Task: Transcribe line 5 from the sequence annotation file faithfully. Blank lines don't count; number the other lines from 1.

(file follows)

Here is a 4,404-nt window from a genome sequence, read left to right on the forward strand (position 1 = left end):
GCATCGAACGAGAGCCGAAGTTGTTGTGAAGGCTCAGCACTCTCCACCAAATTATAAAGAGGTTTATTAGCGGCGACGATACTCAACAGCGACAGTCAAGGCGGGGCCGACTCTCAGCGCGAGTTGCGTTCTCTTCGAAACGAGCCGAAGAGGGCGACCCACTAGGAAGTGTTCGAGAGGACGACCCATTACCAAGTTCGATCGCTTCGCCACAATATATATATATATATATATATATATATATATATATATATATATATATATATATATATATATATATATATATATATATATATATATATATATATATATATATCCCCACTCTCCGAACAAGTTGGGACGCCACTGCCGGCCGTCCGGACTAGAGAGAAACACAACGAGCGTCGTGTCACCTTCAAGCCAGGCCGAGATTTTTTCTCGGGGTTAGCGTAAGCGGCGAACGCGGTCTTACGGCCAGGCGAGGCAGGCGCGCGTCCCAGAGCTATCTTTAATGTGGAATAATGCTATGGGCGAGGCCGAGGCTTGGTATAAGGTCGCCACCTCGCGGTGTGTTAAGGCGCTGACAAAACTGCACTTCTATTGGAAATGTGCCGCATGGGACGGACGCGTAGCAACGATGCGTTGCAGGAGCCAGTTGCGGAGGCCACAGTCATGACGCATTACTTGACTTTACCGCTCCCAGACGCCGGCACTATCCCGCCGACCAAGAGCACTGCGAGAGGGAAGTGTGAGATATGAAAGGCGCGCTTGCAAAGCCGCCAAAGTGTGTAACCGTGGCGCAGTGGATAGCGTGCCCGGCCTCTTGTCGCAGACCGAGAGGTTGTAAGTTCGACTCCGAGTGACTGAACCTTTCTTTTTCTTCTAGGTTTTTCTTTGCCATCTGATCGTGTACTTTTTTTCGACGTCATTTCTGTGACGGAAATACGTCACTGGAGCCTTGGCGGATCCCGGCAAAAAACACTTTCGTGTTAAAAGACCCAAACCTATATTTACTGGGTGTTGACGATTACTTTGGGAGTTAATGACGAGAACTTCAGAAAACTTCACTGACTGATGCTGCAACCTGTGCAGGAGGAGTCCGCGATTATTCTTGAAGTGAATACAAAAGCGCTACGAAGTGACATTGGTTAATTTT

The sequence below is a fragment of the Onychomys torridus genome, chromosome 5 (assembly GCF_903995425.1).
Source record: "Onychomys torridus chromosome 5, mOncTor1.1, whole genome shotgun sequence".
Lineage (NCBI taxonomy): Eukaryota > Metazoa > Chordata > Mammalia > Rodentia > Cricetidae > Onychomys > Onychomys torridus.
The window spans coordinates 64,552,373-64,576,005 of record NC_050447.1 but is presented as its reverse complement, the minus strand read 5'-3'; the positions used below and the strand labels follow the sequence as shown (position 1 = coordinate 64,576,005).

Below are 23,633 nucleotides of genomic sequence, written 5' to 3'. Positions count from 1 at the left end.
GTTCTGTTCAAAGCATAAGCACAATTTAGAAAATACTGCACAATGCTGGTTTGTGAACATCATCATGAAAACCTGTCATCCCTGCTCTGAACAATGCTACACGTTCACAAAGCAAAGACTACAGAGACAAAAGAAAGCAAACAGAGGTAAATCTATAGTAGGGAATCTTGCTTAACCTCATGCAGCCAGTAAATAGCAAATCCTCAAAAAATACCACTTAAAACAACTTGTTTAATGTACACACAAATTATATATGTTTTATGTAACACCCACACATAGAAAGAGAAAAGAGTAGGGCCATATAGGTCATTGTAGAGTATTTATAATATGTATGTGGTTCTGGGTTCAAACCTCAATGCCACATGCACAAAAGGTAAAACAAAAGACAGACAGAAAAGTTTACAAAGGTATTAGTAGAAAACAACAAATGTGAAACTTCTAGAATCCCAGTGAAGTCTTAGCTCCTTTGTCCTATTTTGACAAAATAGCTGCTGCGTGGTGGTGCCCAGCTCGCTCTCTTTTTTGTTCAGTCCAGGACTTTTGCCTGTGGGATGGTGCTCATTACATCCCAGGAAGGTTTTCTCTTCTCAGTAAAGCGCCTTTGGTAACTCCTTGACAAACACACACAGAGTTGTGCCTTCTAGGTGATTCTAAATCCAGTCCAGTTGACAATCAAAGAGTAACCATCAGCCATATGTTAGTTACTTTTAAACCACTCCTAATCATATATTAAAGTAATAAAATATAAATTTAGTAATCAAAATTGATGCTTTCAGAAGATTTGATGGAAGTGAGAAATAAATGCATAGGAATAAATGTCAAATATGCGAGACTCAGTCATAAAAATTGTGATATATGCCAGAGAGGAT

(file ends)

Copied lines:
Lineage (NCBI taxonomy): Eukaryota > Metazoa > Chordata > Mammalia > Rodentia > Cricetidae > Onychomys > Onychomys torridus.